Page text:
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‘Tension, Tenderness and Truth: Reading Elaine Feinstein

We asked our tutor Adam Feinstein some questions about his course ‘Tension, Tenderness & Truth: Reading Elaine Feinstein’. This course will be a series of lessons exploring the work of renowned poet Elaine Feinstein. Adam is a poet, critic, and Elaine’s son – who better to illuminate her work? What could a student take away from this…

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At Home in Hauntology

– Here in the garden, I notice change flickering and looping in the invisible lapse of time between my footsteps, bird feet, the silent beats of butterfly wings and the movements of flora. In my passing, I de-head the odd flower, I note a small bud in apprehension and the imminent rain. Mid summer vacillating between now and the ‘not yet.’ I hear the garden in its tumescent silence and sound. Time feels ‘out of joint’ here, as Derrida…

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Review: Ultimatum Orangutan by Khairani Barokka

Drawing on her childhood in Indonesia and her experience as a disabled artist, Khairani Barokka’s second collection, Ultimatum Orangutan, brims with vitality, wisdom, and courage. Moving effortlessly between the personal and the universal, between hope and despair, the poet questions the spaces and times we live in, the relationship between an individual and society, and…

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Breaking into Song — War of the Beasts and the Animals by Maria Stepanova, translated by Sasha Dugdale

What is a dead song? A silent song? A song unsung, unheard, forgotten? In ‘The Body Returns’, the concluding poem of Maria Stepanova’s powerful, playful, ferociously vital collection, War of the Beasts and the Animals, the narrator invites us to ‘Break the frozen earth, touch the dead song.’ The dead press in through the lines…

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What we talk about when we talk about class / class is a slippery thing

Often, the problem of class is a hob ring, you won’t dare to put your hand on it. But it’s there all the same, in the food that we eat, in the air that we breathe, or just around the street corner where we live. Whenever I find myself trapped in a conversation so fraught…

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Childhood: A Source of Praise

I want to take you, very briefly, on a journey I made back in May 2007, to Addis Ababa where I had not been since I was a boy, some 40 years before. I had a photo of my friend Abebe in my pocket, standing with his family in our garden. My first stop was…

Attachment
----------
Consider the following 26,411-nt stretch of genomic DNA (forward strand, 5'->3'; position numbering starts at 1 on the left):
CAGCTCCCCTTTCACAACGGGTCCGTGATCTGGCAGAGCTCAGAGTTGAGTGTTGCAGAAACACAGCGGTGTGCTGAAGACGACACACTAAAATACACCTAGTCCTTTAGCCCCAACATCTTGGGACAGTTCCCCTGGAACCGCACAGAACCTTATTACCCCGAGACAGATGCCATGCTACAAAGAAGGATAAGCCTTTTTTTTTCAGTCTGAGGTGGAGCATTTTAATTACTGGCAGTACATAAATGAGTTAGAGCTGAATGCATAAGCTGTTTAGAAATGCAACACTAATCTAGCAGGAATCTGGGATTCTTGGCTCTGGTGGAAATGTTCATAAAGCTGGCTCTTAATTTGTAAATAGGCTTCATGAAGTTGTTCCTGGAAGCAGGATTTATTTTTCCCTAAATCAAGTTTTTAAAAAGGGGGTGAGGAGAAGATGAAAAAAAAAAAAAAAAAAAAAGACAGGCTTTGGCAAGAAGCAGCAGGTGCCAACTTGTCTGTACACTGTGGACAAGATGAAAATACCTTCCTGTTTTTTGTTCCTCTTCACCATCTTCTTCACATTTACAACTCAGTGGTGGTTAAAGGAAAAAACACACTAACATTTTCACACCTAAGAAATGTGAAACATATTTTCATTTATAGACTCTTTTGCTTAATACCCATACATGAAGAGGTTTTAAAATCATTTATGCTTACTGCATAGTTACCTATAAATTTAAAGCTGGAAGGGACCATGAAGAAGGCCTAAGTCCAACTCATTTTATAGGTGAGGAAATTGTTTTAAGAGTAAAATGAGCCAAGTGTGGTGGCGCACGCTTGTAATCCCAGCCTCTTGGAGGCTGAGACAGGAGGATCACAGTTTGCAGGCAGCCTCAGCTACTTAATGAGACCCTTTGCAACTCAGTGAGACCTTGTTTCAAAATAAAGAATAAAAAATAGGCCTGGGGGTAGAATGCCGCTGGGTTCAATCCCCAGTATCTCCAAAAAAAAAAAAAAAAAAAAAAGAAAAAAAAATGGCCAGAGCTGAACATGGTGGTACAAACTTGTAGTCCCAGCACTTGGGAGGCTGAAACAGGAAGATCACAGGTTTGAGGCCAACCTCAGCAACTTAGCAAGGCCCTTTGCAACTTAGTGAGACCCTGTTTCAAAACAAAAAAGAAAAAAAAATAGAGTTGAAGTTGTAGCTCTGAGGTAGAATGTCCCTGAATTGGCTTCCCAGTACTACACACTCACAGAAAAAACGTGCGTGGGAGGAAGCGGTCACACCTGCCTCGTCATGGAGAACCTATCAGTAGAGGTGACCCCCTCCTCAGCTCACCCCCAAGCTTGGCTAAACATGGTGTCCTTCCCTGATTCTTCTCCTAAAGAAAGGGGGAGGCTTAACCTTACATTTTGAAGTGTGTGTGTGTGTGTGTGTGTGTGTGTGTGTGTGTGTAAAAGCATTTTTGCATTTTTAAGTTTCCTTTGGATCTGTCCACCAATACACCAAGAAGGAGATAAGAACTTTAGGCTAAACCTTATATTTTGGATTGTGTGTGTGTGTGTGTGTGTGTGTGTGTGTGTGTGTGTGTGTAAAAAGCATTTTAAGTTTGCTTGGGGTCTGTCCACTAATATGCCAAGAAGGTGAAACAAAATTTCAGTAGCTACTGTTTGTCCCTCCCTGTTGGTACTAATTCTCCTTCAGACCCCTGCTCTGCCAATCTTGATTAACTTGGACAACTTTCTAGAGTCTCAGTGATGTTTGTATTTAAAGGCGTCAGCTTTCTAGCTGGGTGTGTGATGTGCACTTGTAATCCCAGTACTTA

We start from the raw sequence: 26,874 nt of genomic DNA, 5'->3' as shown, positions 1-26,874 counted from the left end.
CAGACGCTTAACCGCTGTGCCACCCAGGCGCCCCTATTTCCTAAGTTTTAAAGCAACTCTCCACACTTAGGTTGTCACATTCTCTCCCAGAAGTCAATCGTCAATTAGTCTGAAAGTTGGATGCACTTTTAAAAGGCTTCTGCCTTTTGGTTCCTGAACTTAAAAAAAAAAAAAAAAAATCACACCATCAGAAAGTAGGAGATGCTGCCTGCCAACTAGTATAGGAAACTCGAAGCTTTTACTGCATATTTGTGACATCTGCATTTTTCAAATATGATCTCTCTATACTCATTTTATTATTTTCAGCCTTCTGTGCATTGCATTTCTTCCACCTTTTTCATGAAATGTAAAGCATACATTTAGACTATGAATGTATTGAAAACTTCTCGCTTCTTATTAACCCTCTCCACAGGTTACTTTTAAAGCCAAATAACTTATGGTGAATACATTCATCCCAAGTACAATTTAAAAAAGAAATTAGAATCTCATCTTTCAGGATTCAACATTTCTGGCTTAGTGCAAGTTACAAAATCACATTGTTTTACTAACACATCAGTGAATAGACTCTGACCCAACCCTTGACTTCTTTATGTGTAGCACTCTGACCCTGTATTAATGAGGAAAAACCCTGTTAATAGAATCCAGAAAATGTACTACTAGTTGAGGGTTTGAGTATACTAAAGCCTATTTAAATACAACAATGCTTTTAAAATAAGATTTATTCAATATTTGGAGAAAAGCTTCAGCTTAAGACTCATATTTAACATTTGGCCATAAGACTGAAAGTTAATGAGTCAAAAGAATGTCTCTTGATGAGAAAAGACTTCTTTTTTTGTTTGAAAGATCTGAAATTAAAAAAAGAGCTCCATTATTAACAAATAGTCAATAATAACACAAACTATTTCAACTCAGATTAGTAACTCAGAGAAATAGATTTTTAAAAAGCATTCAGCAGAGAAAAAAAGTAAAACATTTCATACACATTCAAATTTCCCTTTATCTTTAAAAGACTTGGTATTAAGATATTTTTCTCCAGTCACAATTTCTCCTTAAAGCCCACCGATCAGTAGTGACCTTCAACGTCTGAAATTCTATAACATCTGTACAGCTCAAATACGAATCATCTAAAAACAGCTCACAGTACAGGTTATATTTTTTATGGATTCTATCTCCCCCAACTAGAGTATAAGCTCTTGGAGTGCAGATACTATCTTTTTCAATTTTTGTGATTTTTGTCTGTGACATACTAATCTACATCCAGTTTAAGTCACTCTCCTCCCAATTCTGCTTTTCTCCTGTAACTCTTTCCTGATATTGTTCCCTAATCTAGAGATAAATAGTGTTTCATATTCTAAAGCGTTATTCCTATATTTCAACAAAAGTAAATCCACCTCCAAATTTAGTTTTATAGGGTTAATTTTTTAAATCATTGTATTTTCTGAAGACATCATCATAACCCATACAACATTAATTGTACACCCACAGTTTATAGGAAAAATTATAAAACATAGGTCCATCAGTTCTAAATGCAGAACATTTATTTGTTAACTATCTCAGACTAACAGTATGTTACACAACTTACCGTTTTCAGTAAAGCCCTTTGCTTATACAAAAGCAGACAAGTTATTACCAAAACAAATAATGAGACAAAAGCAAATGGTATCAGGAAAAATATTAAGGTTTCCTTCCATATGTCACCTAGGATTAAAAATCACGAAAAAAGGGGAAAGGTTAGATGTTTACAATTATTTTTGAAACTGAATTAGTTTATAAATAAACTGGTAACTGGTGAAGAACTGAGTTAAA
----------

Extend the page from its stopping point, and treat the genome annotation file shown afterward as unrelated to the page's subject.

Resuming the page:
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Poetry School Scholarships

In the 2021-22 academic year we have 2 Scholarships available for places in our three-term courses. These scholarships have been jointly funded by the Poetry School and a generous donation from one of our tutors, Wayne Holloway-Smith. One of these scholarships is to be awarded to a writer of colour and the other to a…

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Poems

Curated Poems, chosen by The Poetry School Staff.

Autumn 2021 – Quick Course Guide

Our Autumn Term is now live and we’ve got a whole host of brilliant tutors and courses lined up, so be sure to book promptly to avoid disappointment. Below is our handy Quick Guide, where you’ll find everything you’ll need to know about our upcoming courses. Face-to-Face 3-TERM COURSESOur flagship weekly workshop groups where you’ll…

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Announcing the Poetry School MA in Writing Poetry Scholarship

We’re delighted to announce the Poetry School MA in Writing Poetry Scholarship for an underrepresented poet. Poetry School is offering a full fees scholarship award (£8,100) to the Poetry School / Newcastle University MA in Writing Poetry for an outstanding applicant who is currently underrepresented in the poetry world. By underrepresented poets, we mean talented creatives who face…

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Review – sikfan glaschu by Sean Wai Keung

Sean Wai Keung’s debut collection sikfan glaschu begins with the disclaimer that its poems ‘should not be taken as reviews – nor should the quality of the poems necessarily be seen to reflect on the quality of any food or place which may bear a similar name’. However, this generous sentiment feels a tad ironic…

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The Fish in the Percolator – on Twin Peaks and Poetry

Twin Peaks may not have introduced me to the concept of mystery, but it did reinforce in me the value of mystery without easy resolution, and the power of the imagination. I’ve been thinking about how that echoes through poetry, and what we can learn from it.  I watched Twin Peaks unfold for the first…

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Summer School 2021

We are delighted to welcome you to our 2021 Summer School! This programme of half-day workshops has been curated in collaboration with the exhibition A Fine Day for Seeing at Southwark Park Galleries. This show takes its title from the New York School poet Frank O’Hara, who bridged the literary and artistic worlds in the…

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Looking at Lichens